That said, there is plenty of research in support of massage therapy. The featured study isn’t the first to consider dose when it comes to massage therapy. In 2012, researchers compared 30-minute and 60-minute massage sessions conducted once or twice a week for pain due to osteoarthritis of the knee.4
Like the current study, those researchers found that 60 minutes appeared to be the “magic number,” offering greater reductions in pain intensity than 30-minute sessions. However, they also concluded that just one 60-minute massage delivered once a week was the “optimal” dose when factoring in pain relief, convenience, and cost.
In 2008, separate research also found massage therapy to be effective for treating chronic neck pain, especially in the short term (pain relief and improvements in function were most significant after four weeks of massage therapy).5 Other research suggests massage therapy may help relieve many types of pain, including:
- Back pain
Why Are Some Hospitals Adding Massage Therapy to Their Standard Treatments?
While massage therapy is still considered “alternative” or “complementary,” it’s becoming much more widely accepted and utilized. Massage offers real health benefits, so much so that some conventional hospitals are making it a standard therapy for surgery patients, pregnant women, and others. Along with relieving pain, promoting relaxation, and improving your sense of well-being, getting a massage has been shown to:
- Reduce stress, anxiety, and depression, and ease insomnia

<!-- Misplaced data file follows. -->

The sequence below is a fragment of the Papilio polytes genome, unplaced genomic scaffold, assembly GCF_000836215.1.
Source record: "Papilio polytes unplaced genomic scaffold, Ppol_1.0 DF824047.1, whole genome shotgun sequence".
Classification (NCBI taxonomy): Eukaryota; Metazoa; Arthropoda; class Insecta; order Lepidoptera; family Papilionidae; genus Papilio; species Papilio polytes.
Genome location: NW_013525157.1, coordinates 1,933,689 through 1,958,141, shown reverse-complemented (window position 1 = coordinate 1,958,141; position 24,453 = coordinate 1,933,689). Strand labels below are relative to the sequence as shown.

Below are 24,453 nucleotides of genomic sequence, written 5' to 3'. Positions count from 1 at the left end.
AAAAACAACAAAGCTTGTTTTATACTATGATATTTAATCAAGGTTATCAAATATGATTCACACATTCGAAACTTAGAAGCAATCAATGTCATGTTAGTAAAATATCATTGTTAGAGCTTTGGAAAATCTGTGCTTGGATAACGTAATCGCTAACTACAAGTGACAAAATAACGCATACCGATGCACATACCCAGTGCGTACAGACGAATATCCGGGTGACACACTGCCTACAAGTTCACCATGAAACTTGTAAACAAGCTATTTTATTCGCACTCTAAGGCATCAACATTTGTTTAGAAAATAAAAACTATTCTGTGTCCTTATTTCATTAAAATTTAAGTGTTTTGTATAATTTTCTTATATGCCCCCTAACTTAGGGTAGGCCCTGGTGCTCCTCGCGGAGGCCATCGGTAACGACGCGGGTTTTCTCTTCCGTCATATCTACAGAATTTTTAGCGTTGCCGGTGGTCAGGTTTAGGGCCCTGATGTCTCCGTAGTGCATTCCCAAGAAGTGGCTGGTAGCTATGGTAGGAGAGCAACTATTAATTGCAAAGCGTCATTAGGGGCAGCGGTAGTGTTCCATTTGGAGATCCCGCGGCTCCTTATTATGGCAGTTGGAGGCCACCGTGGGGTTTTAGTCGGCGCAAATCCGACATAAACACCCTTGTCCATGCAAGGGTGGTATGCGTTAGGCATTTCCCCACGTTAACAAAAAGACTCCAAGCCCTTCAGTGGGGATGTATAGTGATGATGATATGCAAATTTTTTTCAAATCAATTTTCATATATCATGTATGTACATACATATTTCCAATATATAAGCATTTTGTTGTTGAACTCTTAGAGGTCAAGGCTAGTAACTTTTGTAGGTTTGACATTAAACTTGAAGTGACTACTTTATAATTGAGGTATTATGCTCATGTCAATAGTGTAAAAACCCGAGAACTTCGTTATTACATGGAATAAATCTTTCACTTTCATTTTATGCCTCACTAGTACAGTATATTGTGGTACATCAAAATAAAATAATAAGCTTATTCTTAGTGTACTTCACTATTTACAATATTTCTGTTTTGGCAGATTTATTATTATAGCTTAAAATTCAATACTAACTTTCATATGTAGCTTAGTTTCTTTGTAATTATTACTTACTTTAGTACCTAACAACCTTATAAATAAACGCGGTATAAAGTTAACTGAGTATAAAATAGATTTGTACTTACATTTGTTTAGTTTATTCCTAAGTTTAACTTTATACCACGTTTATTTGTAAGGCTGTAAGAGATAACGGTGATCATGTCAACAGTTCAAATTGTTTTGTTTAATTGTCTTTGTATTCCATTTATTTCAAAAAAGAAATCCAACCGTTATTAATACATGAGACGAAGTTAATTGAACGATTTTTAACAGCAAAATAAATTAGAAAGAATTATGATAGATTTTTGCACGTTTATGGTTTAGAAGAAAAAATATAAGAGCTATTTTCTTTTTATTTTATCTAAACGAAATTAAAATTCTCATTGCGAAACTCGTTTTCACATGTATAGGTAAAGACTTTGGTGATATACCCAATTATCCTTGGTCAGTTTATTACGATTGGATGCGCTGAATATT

- Decrease symptoms of PMS
- Relax and soften injured and overused muscles, reducing spasms and cramping
- Provide arthritis relief by increasing joint flexibility
Massage affects your nervous system through nerve endings in your skin, stimulating the release of endorphins, which are natural “feel good” chemicals. Endorphins help induce relaxation and a sense of well-being, relieve pain, and reduce levels of stress chemicals such as cortisol and noradrenaline — reversing the damaging effects of stress by slowing heart rate, respiration, and metabolism, and lowering raised blood pressure.
Stronger massage stimulates blood circulation to improve the supply of oxygen and nutrients to body tissues and helps your lymphatic system to flush away waste products. It eases tense and knotted muscles and stiff joints, improving mobility, and flexibility. Massage is said to increase activity of the vagus nerve, one of 10 cranial nerves, that affects the secretion of food-absorption hormones, heart rate, and respiration. It has proven to be an effective therapy for a variety of health conditions — particularly stress-related tension. As reported by iVillage:6
“[A] … study from Thailand suggests that traditional Thai massage can decrease pain intensity, muscle tension and anxiety among people with shoulder pain. Meanwhile, research from the Touch Research Institute at the University of Miami in Florida found that when adults with hand pain had four weeks of massage therapy, they reported a lot less pain, anxiety and depression. Another study at the Touch Research Institute found that when pregnant women who were depressed received massages from their partners twice a week, they had much less leg and back pain and fewer symptoms of depression during the second half of their pregnancies.”